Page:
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Travel group campaign responds to trip cancellations

WASHINGTON — Enough already with business event bashing, the nation’s travel leaders are saying in a campaign launched Wednesday aimed at stopping an industry slide.

The U.S. Travel Association is pushing back against a tumble brought on by the recession but made worse by bad-mouthing from a handful of members of Congress and President Obama.

While those remarks were aimed at trips taken by companies that have accepted federal bailout dollars, tourism leaders say fallout has spread throughout the corporate world.

The result has been millions of dollars in meetings and events being cut back, canceled or being left on the planning board. Las Vegas is a major victim, as it expects to lose $20 million in trips from Fortune 500 clients.

A survey by Meetings and Conventions Magazine showed more than 20 percent of companies that have not received bailout money have canceled events, with fear of bad publicity a big factor.

"What has occurred is we have a witchhunt mentality, and this has a huge cost, not just in dollars but for the people who work in the industry," said Roger Dow, president of the U.S. Travel Association. "A climate of fear is killing (destination) communities, and it has to stop."

Organizers would not say Wednesday how much they will spend on the advertising and grass-roots effort. But they said they will be getting creative.

One plan is to seek out a "face of the travel industry" in an American Idol-style star search.

"We have all heard about Joe the Plumber. We are looking for Joe the Bellman," said Geoff Freeman, U.S. Travel Association senior vice president of public affairs. Open auditions will be held and hopefuls will be invited to submit 60-second clips on why they should be chosen.

Rep. Shelley Berkley, D-Nev. said Wednesday she has "had enough" of politicians using Las Vegas as a punching bag, hurting the local economy in the process.

"I’ve sat back as Las Vegas has been maligned, insulted, and lied about for the sole purpose of making political points," she said in a House speech, revisiting criticism from recent days of the proposed Mob Museum, the maglev train to Southern California and federal funding for a UNLV effort to study quality of life in the desert Southwest.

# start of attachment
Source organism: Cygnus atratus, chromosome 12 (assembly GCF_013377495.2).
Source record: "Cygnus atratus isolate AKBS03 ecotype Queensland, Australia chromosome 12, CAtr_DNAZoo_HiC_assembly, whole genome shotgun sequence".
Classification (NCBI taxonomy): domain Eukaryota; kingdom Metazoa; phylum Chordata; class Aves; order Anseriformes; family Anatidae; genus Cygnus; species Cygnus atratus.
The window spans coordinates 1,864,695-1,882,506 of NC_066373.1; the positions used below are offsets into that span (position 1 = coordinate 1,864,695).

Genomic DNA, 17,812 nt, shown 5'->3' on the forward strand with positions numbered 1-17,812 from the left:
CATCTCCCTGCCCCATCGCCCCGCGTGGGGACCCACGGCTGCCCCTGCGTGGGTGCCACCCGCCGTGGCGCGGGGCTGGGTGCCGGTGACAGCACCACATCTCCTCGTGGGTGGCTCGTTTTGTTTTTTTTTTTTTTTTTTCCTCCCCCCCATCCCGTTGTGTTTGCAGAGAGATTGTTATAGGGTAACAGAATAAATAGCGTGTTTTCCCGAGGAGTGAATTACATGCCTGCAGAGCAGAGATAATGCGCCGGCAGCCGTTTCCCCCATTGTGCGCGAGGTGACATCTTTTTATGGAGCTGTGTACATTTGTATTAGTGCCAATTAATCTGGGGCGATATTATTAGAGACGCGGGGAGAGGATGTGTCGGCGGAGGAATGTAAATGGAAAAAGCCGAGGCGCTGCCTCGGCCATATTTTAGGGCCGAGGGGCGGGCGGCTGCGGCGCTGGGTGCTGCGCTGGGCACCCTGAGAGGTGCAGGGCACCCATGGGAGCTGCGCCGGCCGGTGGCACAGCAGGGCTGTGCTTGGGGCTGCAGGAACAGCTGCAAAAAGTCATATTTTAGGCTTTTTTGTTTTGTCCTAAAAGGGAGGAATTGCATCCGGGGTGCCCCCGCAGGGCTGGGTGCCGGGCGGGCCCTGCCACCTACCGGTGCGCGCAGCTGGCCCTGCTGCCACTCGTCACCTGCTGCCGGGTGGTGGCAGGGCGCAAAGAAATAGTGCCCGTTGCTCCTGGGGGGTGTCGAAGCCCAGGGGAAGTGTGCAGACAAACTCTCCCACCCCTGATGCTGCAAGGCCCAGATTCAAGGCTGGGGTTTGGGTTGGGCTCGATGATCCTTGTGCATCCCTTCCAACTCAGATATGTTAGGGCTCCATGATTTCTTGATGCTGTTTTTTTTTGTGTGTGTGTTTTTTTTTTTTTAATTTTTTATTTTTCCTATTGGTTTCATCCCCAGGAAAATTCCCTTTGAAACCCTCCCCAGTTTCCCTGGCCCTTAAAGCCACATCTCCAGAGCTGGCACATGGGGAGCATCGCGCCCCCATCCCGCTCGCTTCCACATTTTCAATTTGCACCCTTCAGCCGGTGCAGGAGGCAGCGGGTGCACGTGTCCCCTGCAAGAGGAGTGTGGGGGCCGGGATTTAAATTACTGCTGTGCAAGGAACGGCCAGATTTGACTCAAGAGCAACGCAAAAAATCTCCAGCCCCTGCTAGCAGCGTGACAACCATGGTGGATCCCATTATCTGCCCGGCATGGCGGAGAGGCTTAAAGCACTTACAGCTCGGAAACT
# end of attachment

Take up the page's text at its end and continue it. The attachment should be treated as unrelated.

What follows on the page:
"I’ve been waiting for common sense to prevail," she said. "But I’m here to say that this nonsense, the bashing and lies about Las Vegas have got to end and they have got to end now.

"Stop bad-mouthing Las Vegas and stop telling businesses and major companies to stay away from Vegas. You are hurting our economy, you’re forcing major layoffs of employees in the hotel industry."

Freeman said the goal of the new industry campaign is to "tone down the rhetoric," and to derail punitive bills.

One such bill, announced last week by Sen. John Kerry, D-Mass., would prevent bailed-out banks from "hosting, sponsoring or paying for conferences, holiday parties and other entertainment events."

The bill was introduced after Chicago-based Northern Trust Bank, which received $1.6 billion from the Troubled Assets Relief Program, was found to have hosted several expensive parties and concerts in Los Angeles during the Northern Trust Open, a PGA event last month.

Sens. Chris Dodd, D-Conn., and Diane Feinstein, D-Calif., also have bills that would limit what TARP recipients could spend on meetings.

Dow said companies getting federal assistance must use the money "efficiently and productively." The travel industry is lobbying the Treasury Department and Congress to embrace guidelines on how bailout beneficiaries should handle travel and business meetings.

"What we have now are moving targets on what is acceptable, and that just paralyzes everyone," he said.

Freeman said hotels, airlines and tourist destinations have worked their way through tough times like the aftermath of the Sept. 11, 2001, terror attacks when travel for business and pleasure dried up significantly.

"But the industry is less prepared to be a government target where the government discourages people from buying its products," he said. "Who knew it would go from tobacco to liquor to meetings and events?"

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